Bwog has teamed up with the Food Pantry at Columbia to produce a four-part series of cooking videos, using ingredients that are found in the Food Pantry at Columbia. The chef for this episode is Chris Thompson, and he’s cooking a wild mushroom and bean ragout with creamy grits!
Firstly, give us a quick introduction about yourself!
My name is Christopher Thompson. I’m a senior in General Studies, studying Sociocultural Anthropology. I graduate this December. In addition to finishing my term as the Student Body President for General Studies, I also serve as the Vice President of the Columbia Recovery Coalition.
Why and how did you get involved with the Food Pantry at Columbia, and what inspired you to make these cooking videos for them?
The Food Pantry, on top of being a critically important cause on campus, intersected early on with a lot of the advocacy work I was doing both in the recovery sphere and with Student Council. It just became a situation where I found myself working toward a lot of the same goals and occupying a lot of the same spaces that the Food Pantry team was, so my involvement started there. I was also a chef for almost ten years before I came back to college, so it felt natural to leverage that expertise on behalf of such a great cause.
How did you get into cooking, and what is your favorite thing to cook?
I was a chef for nine years before I came back to college when I turned 30. I worked mostly in New Orleans (where I’m from), but also in Los Angeles and overseas, in Croatia. I worked primarily in fine dining, and because of that, I’d have to say that my favorite things to cook are things that focus on simplicity, elegance, and deep engagement with technique. A good, simple gumbo or a cassoulet are two examples of things I love to cook because they focus on the process.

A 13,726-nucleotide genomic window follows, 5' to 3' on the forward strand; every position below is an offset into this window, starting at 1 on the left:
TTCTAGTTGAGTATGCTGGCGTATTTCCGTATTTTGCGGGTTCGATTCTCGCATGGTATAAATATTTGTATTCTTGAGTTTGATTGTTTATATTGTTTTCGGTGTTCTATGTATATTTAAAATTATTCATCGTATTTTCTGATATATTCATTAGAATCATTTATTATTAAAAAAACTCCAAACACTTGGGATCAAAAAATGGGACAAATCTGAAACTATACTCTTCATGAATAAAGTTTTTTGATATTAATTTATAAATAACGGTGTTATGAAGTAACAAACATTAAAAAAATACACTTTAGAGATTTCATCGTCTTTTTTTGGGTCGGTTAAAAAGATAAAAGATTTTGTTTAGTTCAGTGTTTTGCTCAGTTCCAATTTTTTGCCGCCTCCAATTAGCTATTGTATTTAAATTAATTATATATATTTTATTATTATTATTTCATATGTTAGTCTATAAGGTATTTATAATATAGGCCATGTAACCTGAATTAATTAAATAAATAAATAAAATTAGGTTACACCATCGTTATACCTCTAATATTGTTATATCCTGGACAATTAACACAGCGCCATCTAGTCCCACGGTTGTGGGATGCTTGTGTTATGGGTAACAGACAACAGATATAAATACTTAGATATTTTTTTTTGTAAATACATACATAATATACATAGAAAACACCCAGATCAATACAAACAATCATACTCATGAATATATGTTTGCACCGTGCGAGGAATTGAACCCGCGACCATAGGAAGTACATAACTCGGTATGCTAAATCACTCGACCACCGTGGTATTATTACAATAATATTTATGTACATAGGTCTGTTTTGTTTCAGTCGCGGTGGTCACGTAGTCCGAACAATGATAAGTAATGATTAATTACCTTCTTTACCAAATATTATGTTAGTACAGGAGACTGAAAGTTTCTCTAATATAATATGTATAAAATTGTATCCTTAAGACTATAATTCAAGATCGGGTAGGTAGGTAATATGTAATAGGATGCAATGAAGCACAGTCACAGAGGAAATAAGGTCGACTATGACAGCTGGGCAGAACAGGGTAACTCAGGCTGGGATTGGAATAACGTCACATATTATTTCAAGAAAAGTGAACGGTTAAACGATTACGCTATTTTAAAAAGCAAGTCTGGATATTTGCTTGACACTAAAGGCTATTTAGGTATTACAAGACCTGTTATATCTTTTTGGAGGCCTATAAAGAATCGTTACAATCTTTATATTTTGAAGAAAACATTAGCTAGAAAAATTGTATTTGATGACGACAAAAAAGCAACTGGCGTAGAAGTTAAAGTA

Where does this recipe come from? Do you use cookbooks for inspiration, or is it all trial and error?
Recipes and cookbooks are a source of great inspiration for me. I like to think of them as a jumping-off point, a place to gather ideas and set intentions before I start to work. I cannot say I very often follow recipes strictly, but they are an important step in the process of understanding what it is I want to accomplish. Cooking, to me, is a lifelong process of trial and error. We learn by doing, and so the bits of knowledge transmitted to us through cooking are as tactile and sensory and felt as they are intellectually comprehended. It’s a process that takes time, and lots of failures, but I’ve found that with repetitive failure (and some small successes) comes the confidence to experiment, or to veer off course with purpose.
Image via Bwogger